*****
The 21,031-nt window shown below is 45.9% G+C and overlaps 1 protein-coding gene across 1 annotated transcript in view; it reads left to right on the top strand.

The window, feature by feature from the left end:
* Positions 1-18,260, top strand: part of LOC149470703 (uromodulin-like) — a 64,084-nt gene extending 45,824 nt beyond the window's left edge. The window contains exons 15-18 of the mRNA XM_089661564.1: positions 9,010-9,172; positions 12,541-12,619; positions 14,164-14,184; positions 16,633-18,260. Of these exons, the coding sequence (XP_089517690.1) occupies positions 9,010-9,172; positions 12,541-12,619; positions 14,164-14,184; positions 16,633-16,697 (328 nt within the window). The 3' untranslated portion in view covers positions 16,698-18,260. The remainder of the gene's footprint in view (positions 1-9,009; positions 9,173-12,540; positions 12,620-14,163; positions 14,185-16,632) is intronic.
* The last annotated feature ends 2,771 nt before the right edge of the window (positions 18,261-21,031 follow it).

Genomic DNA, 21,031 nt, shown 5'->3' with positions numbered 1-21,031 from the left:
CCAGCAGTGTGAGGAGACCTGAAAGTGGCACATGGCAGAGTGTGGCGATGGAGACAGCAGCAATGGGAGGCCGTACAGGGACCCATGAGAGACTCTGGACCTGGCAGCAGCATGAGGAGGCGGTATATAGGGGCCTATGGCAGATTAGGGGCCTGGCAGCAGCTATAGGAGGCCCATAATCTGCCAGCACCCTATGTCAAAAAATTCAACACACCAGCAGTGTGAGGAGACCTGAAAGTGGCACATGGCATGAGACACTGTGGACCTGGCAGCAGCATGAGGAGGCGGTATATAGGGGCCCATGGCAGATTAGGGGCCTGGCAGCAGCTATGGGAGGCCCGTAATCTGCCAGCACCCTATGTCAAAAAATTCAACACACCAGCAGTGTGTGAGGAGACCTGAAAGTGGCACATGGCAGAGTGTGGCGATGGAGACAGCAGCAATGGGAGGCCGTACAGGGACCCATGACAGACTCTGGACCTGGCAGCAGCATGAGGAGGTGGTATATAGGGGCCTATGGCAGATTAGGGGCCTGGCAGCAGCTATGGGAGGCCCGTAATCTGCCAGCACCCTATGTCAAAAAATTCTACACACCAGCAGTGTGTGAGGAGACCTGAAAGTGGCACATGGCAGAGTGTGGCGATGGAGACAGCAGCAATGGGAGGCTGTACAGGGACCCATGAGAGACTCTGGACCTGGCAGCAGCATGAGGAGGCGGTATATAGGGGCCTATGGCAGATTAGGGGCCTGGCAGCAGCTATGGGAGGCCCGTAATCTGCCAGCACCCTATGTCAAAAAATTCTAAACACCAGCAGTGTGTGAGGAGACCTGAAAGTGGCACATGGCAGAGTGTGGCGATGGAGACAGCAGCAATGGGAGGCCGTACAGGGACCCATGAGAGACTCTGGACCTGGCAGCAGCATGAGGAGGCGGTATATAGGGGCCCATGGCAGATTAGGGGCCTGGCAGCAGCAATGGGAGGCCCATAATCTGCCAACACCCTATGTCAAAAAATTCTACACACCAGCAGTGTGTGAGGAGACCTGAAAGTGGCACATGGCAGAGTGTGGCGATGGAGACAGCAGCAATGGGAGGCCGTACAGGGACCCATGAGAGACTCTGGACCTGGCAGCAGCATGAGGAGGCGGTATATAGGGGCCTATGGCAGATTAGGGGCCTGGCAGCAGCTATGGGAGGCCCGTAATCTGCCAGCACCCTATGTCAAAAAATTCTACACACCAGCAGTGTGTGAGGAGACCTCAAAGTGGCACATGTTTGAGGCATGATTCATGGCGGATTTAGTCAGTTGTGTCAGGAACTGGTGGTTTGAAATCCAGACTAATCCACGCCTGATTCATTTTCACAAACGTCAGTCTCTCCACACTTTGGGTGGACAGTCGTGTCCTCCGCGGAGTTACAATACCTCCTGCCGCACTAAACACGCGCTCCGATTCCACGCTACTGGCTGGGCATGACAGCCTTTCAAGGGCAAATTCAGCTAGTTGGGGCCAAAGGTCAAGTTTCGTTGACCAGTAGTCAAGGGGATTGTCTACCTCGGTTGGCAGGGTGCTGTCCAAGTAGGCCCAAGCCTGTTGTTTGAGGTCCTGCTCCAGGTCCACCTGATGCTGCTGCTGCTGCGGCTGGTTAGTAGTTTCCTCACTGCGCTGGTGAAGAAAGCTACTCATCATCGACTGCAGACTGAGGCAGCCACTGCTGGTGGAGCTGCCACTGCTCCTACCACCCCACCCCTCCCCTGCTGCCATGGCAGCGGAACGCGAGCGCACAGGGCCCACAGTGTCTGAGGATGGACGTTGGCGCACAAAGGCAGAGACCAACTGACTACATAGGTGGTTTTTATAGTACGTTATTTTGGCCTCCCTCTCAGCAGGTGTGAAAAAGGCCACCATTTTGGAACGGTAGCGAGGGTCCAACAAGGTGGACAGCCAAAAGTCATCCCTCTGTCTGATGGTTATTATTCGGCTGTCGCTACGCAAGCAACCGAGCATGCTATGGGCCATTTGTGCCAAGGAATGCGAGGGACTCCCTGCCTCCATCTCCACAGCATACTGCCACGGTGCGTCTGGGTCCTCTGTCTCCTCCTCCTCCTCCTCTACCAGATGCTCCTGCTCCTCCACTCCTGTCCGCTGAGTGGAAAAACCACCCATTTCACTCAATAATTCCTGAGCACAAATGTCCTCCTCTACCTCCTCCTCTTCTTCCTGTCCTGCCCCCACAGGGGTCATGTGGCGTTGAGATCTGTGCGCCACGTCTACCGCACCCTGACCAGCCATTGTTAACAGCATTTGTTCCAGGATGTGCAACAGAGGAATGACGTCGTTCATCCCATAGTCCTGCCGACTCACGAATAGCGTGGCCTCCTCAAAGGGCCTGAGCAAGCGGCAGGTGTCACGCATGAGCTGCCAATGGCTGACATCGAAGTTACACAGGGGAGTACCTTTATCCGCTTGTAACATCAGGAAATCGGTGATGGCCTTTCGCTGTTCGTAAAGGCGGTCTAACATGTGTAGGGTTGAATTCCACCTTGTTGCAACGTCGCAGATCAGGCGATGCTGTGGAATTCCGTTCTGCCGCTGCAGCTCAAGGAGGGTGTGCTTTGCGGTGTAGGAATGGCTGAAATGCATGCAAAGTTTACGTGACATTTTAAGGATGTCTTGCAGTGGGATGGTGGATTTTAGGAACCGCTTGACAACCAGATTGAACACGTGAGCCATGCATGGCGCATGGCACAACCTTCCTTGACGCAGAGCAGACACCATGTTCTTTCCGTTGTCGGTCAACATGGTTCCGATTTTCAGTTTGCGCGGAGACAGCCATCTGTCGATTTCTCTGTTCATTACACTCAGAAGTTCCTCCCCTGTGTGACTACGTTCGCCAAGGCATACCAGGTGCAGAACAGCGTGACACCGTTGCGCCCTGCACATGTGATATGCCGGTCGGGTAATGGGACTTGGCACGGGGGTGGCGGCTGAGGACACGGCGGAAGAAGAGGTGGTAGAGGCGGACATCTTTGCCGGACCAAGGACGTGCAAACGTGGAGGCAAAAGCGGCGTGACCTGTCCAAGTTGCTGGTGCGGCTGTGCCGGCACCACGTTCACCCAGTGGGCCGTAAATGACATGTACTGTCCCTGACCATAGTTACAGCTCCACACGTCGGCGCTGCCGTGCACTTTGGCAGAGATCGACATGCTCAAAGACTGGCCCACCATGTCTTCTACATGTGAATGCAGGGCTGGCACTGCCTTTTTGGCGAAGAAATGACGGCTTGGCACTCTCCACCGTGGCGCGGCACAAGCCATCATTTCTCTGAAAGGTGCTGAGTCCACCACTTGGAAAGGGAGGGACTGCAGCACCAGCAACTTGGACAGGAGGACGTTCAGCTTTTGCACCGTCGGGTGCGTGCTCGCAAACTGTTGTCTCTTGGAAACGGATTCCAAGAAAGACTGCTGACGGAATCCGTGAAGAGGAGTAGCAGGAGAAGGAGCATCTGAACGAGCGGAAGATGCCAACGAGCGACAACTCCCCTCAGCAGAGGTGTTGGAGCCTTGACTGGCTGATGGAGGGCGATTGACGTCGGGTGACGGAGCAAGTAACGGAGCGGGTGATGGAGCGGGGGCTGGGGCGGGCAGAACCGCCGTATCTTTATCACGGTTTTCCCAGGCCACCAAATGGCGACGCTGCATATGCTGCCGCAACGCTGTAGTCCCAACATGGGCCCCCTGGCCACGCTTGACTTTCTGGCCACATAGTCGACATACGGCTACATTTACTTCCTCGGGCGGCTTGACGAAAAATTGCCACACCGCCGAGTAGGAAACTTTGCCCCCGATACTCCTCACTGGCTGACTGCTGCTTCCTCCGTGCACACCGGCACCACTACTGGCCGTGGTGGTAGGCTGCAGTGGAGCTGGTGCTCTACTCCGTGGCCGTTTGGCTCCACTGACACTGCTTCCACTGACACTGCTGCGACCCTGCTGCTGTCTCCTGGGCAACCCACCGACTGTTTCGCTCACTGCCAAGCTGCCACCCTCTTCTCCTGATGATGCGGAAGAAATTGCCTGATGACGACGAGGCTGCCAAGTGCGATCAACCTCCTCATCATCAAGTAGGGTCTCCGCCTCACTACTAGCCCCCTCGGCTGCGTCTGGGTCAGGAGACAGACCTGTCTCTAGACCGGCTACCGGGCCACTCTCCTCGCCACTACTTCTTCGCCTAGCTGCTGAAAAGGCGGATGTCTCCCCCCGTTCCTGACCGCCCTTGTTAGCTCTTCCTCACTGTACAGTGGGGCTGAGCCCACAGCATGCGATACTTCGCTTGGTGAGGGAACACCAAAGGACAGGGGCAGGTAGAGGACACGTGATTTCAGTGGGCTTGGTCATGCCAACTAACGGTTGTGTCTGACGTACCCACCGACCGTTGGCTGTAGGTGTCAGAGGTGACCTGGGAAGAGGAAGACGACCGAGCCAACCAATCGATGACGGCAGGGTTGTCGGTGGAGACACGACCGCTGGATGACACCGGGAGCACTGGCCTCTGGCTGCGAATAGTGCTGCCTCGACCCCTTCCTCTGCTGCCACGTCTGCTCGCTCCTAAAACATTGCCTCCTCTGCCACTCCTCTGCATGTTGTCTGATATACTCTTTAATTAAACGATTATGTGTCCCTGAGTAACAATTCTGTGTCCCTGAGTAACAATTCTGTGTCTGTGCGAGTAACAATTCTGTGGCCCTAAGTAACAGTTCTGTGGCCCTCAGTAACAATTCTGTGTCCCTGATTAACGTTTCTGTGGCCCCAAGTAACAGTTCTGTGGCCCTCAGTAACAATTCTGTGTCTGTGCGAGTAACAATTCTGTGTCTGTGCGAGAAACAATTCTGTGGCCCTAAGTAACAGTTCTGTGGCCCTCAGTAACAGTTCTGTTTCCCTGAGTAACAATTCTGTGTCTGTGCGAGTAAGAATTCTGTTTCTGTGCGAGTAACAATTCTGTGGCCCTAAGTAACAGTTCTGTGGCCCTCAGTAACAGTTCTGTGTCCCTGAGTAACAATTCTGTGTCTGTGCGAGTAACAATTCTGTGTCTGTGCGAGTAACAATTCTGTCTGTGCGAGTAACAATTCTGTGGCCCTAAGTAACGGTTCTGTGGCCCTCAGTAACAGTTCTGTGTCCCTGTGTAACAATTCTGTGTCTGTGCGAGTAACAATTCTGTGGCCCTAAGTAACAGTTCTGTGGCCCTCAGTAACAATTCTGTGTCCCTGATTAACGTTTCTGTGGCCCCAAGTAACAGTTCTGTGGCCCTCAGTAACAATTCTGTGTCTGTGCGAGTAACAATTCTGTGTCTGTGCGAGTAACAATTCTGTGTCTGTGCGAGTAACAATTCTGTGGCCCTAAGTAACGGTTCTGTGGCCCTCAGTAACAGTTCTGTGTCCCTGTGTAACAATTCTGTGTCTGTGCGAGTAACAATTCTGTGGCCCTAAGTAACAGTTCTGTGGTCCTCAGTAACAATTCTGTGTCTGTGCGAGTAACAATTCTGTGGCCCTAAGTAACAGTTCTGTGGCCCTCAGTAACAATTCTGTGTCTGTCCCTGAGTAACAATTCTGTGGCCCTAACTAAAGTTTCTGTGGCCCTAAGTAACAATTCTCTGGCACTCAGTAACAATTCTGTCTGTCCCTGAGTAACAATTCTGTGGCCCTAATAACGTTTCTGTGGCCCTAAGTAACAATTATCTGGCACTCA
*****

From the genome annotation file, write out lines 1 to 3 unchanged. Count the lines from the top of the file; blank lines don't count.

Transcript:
The 21,031-nt window shown below is 45.9% G+C and overlaps 1 protein-coding gene across 1 annotated transcript in view; it reads left to right on the top strand.

The window, feature by feature from the left end:
* Positions 1-18,260, top strand: part of LOC149470703 (uromodulin-like) — a 64,084-nt gene extending 45,824 nt beyond the window's left edge. The window contains exons 15-18 of the mRNA XM_089661564.1: positions 9,010-9,172; positions 12,541-12,619; positions 14,164-14,184; positions 16,633-18,260. Of these exons, the coding sequence (XP_089517690.1) occupies positions 9,010-9,172; positions 12,541-12,619; positions 14,164-14,184; positions 16,633-16,697 (328 nt within the window). The 3' untranslated portion in view covers positions 16,698-18,260. The remainder of the gene's footprint in view (positions 1-9,009; positions 9,173-12,540; positions 12,620-14,163; positions 14,185-16,632) is intronic.